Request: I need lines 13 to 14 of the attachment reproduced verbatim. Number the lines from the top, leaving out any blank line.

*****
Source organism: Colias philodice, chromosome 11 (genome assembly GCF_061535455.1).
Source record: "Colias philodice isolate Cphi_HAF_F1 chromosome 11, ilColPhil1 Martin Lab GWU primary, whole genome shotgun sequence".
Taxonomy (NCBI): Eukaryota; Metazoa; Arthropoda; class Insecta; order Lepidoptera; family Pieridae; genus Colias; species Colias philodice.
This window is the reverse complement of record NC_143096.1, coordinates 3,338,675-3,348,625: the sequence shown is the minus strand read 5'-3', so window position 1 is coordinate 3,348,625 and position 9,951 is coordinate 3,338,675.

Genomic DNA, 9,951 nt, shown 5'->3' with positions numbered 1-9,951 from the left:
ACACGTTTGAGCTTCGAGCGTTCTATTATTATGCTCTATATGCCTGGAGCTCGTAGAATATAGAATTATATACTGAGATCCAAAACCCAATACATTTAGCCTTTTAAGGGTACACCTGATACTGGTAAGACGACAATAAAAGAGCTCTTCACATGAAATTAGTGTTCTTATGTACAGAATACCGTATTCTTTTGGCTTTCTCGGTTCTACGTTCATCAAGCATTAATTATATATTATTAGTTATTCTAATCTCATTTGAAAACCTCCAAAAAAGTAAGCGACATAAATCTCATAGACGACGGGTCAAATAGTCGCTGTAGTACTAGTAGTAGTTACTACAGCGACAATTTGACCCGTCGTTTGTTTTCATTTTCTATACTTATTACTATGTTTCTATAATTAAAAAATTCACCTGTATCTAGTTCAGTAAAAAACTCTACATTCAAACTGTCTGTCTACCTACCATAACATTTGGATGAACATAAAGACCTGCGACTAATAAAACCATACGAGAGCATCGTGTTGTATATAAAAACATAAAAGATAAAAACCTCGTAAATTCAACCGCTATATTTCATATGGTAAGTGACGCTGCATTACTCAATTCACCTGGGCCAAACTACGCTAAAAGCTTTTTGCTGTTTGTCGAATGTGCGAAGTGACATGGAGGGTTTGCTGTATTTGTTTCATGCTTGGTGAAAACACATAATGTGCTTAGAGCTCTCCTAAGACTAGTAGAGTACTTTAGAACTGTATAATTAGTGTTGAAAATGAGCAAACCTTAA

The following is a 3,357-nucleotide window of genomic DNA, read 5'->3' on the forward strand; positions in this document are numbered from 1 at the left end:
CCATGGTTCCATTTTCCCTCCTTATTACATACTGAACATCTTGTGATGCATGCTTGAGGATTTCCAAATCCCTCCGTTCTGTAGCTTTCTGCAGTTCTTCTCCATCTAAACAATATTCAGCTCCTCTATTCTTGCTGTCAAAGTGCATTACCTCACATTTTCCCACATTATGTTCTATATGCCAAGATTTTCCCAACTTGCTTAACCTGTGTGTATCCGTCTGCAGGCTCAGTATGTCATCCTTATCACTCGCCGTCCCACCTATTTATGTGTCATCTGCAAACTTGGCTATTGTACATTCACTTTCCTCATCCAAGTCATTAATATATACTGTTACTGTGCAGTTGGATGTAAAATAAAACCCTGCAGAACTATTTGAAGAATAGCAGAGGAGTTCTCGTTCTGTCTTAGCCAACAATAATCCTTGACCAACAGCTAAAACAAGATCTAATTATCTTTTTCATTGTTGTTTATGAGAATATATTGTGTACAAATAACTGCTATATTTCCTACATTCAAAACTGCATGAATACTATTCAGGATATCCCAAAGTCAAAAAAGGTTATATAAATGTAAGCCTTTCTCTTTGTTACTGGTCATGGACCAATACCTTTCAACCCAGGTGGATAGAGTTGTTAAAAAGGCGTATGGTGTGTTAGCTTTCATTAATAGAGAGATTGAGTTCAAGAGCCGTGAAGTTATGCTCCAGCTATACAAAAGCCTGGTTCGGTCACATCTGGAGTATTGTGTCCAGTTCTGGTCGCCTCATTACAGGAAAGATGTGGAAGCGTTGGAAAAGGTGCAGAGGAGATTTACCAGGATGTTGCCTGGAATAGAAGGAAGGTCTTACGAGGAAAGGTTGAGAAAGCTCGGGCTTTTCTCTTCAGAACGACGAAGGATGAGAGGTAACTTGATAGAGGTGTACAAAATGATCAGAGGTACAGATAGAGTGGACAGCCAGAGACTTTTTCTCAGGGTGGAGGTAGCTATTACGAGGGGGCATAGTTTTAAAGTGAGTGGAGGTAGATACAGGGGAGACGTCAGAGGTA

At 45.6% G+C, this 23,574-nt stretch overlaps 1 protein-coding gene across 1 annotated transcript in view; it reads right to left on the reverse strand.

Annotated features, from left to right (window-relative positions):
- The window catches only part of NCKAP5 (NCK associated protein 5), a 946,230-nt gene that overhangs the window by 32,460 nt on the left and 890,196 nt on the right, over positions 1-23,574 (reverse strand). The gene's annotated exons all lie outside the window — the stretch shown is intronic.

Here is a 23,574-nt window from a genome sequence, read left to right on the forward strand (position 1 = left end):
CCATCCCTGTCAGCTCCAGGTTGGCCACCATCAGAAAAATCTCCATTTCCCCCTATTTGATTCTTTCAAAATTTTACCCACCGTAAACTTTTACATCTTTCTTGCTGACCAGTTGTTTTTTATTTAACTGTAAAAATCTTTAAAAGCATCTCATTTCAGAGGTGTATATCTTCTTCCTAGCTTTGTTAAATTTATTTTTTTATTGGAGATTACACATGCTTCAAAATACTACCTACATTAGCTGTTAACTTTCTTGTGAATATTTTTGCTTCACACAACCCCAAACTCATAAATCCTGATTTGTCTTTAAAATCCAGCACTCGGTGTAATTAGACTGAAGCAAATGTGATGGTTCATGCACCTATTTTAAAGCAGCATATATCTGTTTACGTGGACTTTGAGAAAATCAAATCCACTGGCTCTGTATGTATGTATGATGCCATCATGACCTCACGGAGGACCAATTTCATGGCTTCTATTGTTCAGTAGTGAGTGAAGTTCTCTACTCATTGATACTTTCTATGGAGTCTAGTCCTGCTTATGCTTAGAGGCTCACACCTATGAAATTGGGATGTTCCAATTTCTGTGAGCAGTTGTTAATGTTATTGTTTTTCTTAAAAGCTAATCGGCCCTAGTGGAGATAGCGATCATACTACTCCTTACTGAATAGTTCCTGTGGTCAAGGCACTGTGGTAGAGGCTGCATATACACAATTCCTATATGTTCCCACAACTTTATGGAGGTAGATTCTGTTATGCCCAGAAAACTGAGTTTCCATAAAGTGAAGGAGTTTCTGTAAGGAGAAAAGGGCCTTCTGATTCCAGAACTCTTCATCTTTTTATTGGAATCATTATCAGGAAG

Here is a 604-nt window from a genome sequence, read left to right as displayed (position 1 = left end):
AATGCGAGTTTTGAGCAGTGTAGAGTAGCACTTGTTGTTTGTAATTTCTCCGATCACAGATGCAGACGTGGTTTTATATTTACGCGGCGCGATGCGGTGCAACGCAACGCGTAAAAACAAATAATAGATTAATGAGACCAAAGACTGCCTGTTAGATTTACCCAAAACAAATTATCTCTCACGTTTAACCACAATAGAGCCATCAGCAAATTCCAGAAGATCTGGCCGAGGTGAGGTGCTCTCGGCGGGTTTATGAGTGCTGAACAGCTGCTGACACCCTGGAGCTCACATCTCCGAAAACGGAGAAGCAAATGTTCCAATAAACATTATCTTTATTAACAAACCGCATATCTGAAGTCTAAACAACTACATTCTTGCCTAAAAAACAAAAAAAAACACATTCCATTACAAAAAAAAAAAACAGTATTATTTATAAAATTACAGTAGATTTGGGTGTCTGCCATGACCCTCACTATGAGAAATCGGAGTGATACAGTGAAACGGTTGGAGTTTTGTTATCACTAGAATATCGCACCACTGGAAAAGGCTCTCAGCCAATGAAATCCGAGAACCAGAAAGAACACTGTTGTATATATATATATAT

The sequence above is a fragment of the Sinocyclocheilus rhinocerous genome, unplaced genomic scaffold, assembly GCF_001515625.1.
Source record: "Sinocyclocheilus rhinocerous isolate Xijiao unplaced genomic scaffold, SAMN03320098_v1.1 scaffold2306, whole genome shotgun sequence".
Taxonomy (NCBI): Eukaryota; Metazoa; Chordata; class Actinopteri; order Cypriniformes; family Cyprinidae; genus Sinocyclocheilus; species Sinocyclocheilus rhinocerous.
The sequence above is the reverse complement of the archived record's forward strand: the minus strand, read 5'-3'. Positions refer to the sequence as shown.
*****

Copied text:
CCATCCCTGTCAGCTCCAGGTTGGCCACCATCAGAAAAATCTCCATTTCCCCCTATTTGATTCTTTCAAAATTTTACCCACCGTAAACTTTTACATCTTTCTTGCTGACCAGTTGTTTTTTATTTAACTGTAAAAATCTTTAAAAGCATCTCATTTCAGAGGTGTATATCTTCTTCCTAGCTTTGTTAAATTTATTTTTTTATTGGAGATTACACATGCTTCAAAATACTACCTACATTAGCTGTTAACTTTCTTGTGAATATTTTTGCTTCACACAACCCCAAACTCATAAATCCTGATTTGTCTTTAAAATCCAGCACTCGGTGTAATTAGACTGAAGCAAATGTGATGGTTCATGCACCTATTTTAAAGCAGCATATATCTGTTTACGTGGACTTTGAGAAAATCAAATCCACTGGCTCTGTATGTATGTATGATGCCATCATGACCTCACGGAGGACCAATTTCATGGCTTCTATTGTTCAGTAGTGAGTGAAGTTCTCTACTCATTGATACTTTCTATGGAGTCTAGTCCTGCTTATGCTTAGAGGCTCACACCTATGAAATTGGGATGTTCCAATTTCTGTGAGCAGTTGTTAATGTTATTGTTTTTCTTAAAAGCTAATCGGCCCTAGTGGAGATAGCGATCATACTACTCCTTACTGAATAGTTCCTGTGGTCAAGGCACTGTGGTAGAGGCTGCATATACACAATTCCTATATGTTCCCACAACTTTATGGAGGTAGATTCTGTTATGCCCAGAAAACTGAGTTTCCATAAAGTGAAGGAGTTTCTGTAAGGAGAAAAGGGCCTTCTGATTCCAGAACTCTTCATCTTTTTATTGGAATCATTATCAGGAAG

Here is a 604-nt window from a genome sequence, read left to right as displayed (position 1 = left end):